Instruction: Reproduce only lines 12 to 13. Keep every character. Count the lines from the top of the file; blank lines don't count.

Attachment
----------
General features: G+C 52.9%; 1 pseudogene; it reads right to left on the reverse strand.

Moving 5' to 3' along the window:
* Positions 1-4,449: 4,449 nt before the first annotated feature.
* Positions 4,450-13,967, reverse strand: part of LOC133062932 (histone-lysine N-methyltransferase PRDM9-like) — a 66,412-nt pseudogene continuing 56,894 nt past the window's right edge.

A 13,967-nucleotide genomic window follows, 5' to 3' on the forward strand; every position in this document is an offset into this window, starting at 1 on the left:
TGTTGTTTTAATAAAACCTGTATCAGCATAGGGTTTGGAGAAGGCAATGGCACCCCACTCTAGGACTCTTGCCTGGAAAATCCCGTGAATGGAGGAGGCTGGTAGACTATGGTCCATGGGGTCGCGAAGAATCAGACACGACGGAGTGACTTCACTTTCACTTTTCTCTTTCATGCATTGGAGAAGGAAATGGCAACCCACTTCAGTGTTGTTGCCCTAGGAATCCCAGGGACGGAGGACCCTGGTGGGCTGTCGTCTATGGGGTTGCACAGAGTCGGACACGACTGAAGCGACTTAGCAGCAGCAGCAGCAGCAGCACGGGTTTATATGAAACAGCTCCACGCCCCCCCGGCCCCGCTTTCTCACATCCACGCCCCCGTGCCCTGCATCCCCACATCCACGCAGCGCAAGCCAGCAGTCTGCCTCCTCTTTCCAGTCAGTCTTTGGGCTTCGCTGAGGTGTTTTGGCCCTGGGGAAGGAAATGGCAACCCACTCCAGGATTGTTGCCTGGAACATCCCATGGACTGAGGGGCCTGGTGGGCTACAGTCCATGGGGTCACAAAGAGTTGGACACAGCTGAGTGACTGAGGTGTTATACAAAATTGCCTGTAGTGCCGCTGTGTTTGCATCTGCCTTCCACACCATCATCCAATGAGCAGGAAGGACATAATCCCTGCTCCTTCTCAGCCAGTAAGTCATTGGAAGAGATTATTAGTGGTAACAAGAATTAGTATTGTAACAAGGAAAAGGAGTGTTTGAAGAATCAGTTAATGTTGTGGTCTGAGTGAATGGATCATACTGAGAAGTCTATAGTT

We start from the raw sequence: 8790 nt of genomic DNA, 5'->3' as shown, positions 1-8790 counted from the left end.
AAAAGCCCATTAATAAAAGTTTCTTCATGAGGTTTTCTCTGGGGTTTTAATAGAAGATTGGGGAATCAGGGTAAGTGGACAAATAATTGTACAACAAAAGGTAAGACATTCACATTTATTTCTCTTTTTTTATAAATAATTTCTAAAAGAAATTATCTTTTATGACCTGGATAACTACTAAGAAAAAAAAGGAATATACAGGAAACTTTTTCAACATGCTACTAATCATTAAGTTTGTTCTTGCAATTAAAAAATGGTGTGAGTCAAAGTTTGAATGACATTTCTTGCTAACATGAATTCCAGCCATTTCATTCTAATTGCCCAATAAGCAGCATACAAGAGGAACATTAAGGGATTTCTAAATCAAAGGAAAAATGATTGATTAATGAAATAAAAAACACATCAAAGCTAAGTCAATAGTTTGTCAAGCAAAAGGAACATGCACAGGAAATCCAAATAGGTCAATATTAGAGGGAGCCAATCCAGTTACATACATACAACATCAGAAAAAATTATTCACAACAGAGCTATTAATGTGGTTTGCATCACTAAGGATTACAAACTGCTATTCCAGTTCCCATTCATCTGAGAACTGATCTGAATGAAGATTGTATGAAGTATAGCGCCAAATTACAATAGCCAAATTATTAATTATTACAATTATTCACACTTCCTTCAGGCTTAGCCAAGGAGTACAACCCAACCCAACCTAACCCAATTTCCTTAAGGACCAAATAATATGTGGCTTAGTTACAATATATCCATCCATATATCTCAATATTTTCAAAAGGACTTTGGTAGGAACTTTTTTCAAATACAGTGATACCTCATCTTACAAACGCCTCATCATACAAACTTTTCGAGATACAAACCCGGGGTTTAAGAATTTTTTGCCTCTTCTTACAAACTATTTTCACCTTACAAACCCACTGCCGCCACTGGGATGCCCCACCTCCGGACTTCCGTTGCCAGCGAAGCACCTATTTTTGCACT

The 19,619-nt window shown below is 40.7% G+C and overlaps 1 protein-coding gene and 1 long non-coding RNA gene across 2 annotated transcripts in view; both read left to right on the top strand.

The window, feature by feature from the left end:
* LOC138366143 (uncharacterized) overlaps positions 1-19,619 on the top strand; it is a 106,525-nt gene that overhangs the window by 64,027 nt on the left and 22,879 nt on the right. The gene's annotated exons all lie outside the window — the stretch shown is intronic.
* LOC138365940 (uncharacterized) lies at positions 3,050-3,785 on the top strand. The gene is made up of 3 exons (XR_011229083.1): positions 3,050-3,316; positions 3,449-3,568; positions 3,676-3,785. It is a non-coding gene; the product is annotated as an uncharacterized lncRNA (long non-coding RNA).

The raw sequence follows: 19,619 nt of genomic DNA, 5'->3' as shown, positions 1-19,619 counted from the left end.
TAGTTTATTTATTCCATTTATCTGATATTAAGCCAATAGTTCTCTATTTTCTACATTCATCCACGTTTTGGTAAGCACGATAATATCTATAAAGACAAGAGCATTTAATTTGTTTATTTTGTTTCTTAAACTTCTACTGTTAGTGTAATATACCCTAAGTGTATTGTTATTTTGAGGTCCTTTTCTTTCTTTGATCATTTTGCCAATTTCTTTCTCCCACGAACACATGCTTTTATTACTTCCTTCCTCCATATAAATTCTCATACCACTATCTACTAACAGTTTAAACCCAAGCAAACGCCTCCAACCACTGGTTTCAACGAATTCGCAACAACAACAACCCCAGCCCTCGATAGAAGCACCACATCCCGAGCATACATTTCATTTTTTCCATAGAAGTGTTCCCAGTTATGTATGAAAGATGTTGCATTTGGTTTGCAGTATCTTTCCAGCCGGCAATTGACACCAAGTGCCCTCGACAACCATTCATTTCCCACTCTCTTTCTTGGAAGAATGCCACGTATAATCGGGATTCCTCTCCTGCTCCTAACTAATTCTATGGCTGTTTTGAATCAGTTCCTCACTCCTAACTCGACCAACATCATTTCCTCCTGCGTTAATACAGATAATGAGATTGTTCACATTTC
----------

* LOC138365940 (uncharacterized) lies at positions 3,050-3,785 on the top strand. The gene is made up of 3 exons (XR_011229083.1): positions 3,050-3,316; positions 3,449-3,568; positions 3,676-3,785. It is a non-coding gene; the product is annotated as an uncharacterized lncRNA (long non-coding RNA).

The raw sequence follows: 19,619 nt of genomic DNA, 5'->3' as shown, positions 1-19,619 counted from the left end.